In my last column, I discussed Patricia Hughes’ Maine Waterfalls A Comprehensive Guide. Her first book was Lost Loot - Ghostly New England Treasure Tales, and its tone allows you recapture some of that childhood wonder in fast-paced snippets on numerous mysteries and tales of missing riches.
What some may not know is just how active smugglers and pirates were along the New England coast in the 17th and 18th centuries, including many of the most notorious of these scoundrels right along Maine’s long, rugged coastline.
Maine, New Hampshire and Vermont have their fair share of buried treasure tales, and Hughes shares many of these mysteries with readers, including some of the more supernatural stories and curses said to be woven around them.
As the author notes in Lost Loot, perhaps the first treasure tale associated with what later became Maine was the gleaming lost city of Norumbega, supposedly filled with gold and jewels. That legend led to the earliest name for Bangor as Norumbega, which is also associated with the Wawenoc, once one of the six primary Native American tribes associated with early Maine history. Hughes notes the most well-known member of this tribe was Samoset, who greeted the Pilgrims when they landed in Massachusetts.
Hughes noted Maine even has a ghostly cursed ship, the Dash, that roams its coastline. The privateer was the first ship to be commissioned by the U.S.in the War of 1812, and captured 15 ships on its voyages between Portland and Bermuda. In January, 1815, the Dash sailed forth and was never seen again. The story is that one sees the Dash when “death is close by.”
The first documented New England pirate, according to Lost Loot, was Dixey Bull, who started his nefarious career from Machias Bay. The average life expectancy of a pirate then was 27 (probably similar to today’s Somalian pirates).
Hughes notes the heyday of piracy in this region was 1720, although it continued into the 19th century, when the U.S. Navy finally put a stop to piracy along our shores.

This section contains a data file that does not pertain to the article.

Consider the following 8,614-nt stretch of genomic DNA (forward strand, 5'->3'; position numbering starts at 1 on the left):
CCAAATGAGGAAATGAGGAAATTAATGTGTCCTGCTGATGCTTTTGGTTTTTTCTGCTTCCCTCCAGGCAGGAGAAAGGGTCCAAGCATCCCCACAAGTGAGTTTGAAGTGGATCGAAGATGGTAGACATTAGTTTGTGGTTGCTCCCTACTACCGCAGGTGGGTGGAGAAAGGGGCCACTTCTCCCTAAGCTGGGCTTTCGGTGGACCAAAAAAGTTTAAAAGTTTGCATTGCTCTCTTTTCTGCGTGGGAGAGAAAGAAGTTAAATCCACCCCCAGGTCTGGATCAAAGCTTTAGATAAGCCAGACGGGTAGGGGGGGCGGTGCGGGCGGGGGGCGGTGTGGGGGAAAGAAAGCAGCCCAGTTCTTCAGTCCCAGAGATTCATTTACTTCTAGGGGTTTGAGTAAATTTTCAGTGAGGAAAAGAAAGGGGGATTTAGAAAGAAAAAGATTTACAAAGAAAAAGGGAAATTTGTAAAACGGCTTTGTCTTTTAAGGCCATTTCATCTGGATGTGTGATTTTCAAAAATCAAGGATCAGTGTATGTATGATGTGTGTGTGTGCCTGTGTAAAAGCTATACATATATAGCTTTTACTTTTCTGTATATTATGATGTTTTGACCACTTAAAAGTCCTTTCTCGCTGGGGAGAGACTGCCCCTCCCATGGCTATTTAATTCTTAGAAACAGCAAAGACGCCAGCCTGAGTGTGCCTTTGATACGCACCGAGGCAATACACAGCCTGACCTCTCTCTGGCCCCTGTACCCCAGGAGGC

There are four islands in Maine called Treasure Island, with legends to go along with each. The islands are near, Gray, on Little Sebago Lake; on Moosehead Lake; on Grand Lake; and in Hancock County, near Dorrento (also known as Doane’s, Soward or Sewards Island).
There are five Gold Brooks in Maine, including Oxford County near Bowman and Franklin County near the Kibby Stream near Dallas.
Said to be a “haunted island” is Spirit Island on Lower Richardson Lake.
Treasures are said to be hidden in the Longfellow or Blue Mountains in western Maine, the White Mountains of New Hampshire and the Green Mountains of Vermont, including precious metals and gems. tied to early Native American mining, settlers, smugglers, military expeditions and bandits, to name a few/.
Some stories can be proven to have some merit. The tales of pirate treasure buried on some of` the 47 islands in the Harpswell area may have some merit. On a couple of occasions, Hughes noted, farmers have turned up buried gold.
One of the pirates with the worst reputations, Edward Low, is said to have buried treasure on Pond Island, with another version saying it was buried along the road from Maine to Canada in Sagdahoc County.
Samuel Bellamy, another notorious pirate, was said to have filled an underground vault with gold, silver, coins, weapons and jewels at the site of his fort in Machias, with more buried near the mouth of the Machias River. He also is said to have buried treasure on Deer Island, where some $1.5 million in loot has been found. In any case, it is known he had a large treasure that was not to be found when his infamous ship, the Whydah, sank off Cape Cod.
Arrrgh, has all this talk of treasure excited you, me mateys?
Be assured, you are not going to find an “X” marking the spot, but you never know if you might stumble upon some clue to something buried for protection centuries before our present day. After all, it is only the last 100 years or so that folks have been placing their loot in banks.